Fig. 1
figure 1

Steps for the development of imaging biomarkers (adapted from [5])


Before being routinely used in the clinic, imaging biomarkers must be validated. Determining the accuracy implies calculating the sensitivity and specificity of the biomarker when compared with a biological process, such as tumour necrosis, which can be assessed at histopathological examination.

This validation process is challenging because changes in tissue properties due to diseases that are measured by imaging, such as the diffusion coefficients at DW-MRI or the mechanical properties at MR elastography, are only indirectly linked to structural changes such as necrosis, cellularity, fibrosis and vascular architecture. Moreover, the functional properties that are measured may be influenced by other co-existing factors, such as inflammation, perfusion, permeability and interstitial pressure. For example, the apparent diffusion coefficient (ADC) is decreased in chronic liver disease. This ADC decrease has been shown to be influenced by increased fibrosis, inflammation and steatosis, as well as by decreased perfusion [69]. Equating what is measured by imaging and what is occurring at the cellular level in tissue is a difficult task because our understanding of the biophysical underpinnings of many imaging biomarkers, such as diffusion measurements of in vivo systems, remains partial [10, 11].

To help in this understanding, pre-validations studies are conducted in animal models of the disease of interest, where histopathological analysis and other invasive reference examinations can be easily conducted [12]. More basic ex-vivo research in tissues, phantoms or theoretical models may also help in the understanding of the relationship between signal formation and underlying physiopathology [13]. The transition to the patient has then to be realised, and the biomarker once again validated using small-cohort then large-cohort clinical studies.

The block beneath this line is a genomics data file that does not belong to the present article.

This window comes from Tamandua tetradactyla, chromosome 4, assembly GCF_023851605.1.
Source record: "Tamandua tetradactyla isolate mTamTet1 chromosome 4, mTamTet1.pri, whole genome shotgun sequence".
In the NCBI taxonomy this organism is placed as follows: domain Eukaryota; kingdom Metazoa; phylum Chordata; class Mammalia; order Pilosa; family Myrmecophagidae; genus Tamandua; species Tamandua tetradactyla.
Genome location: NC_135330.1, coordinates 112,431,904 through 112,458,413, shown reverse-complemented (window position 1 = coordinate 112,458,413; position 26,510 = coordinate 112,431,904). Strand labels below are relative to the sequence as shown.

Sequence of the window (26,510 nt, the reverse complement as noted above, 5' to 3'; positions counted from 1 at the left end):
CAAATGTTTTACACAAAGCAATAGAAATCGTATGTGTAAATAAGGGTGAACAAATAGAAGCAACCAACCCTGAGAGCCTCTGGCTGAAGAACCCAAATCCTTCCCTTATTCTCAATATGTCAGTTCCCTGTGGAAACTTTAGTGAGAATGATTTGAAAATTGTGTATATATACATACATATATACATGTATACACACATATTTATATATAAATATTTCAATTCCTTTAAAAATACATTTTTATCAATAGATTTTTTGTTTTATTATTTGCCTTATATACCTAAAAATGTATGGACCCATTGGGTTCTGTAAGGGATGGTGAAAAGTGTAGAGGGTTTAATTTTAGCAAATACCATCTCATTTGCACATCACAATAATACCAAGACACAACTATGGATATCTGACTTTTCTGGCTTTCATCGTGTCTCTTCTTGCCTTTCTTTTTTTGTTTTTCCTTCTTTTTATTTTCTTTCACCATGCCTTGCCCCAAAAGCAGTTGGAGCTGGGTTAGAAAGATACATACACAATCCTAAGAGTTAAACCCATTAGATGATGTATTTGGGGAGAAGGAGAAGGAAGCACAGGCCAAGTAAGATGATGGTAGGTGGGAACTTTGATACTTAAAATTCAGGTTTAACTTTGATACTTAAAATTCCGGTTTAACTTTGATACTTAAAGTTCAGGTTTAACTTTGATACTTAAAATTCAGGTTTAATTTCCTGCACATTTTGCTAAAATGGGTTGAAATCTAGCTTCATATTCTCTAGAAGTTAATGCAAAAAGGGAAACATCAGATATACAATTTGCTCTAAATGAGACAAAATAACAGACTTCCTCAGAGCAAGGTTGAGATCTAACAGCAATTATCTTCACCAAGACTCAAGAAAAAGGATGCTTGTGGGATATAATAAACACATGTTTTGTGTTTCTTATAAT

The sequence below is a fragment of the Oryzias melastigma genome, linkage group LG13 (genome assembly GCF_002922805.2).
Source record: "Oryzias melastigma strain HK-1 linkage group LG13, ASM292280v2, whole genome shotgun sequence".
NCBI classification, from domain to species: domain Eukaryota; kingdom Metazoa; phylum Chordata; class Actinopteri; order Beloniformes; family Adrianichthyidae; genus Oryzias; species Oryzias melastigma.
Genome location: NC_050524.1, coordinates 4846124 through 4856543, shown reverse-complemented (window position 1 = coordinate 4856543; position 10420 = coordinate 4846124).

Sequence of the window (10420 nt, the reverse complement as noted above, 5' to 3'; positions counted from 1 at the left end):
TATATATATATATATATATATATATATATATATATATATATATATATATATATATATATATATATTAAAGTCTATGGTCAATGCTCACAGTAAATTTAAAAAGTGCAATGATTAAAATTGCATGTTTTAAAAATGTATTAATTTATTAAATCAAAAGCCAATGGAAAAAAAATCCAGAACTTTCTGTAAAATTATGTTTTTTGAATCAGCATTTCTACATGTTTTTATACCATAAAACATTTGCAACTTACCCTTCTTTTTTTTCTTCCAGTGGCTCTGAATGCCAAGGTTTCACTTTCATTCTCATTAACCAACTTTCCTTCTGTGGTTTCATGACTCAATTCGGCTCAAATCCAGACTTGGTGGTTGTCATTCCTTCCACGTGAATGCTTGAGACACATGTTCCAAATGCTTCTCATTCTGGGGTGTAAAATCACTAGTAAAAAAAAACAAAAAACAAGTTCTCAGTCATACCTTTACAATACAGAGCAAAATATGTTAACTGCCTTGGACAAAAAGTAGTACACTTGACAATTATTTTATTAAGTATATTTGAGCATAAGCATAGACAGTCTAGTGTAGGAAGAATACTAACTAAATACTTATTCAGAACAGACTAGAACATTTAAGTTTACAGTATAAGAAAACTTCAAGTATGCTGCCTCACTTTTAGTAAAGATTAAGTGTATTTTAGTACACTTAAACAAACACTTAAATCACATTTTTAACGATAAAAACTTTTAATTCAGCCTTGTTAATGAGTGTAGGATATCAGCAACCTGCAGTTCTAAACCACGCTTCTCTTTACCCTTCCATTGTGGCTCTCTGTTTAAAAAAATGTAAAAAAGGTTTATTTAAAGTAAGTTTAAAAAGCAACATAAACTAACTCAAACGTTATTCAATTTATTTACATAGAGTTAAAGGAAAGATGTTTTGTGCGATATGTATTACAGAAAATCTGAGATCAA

The ultimate goal for an imaging biomarker is to understand its predictivity so well that it can become a surrogate for clinical outcome. One primary end-point in therapy assessment studies is patient survival. No imaging biomarker, even the familiar “response evaluation criteria in solid tumours” (RECIST) [14], universally employed in oncology drug development, is widely accepted as surrogate for survival. The RECIST criteria can be used to define time to progression, but increases in time to progression as a result of therapy is not necessarily a surrogate of improved overall survival, as shown by the avastin (bevacizumab) story [14]. In 2011, the FDA withdrew approval for the combined use of avastin and chemotherapy for the treatment of metastatic breast cancer because preliminary licensing was predicated on future demonstration of improvement in survival or quality of life, both of which were not forthcoming when clinical trials were completed.

Surrogacy can only be reliably established with a large number of adequately powered clinical studies using a variety of interventions, and with the aid of meta-analyses. This is a daunting goal, which constitutes the very last step in biomarker qualification [2].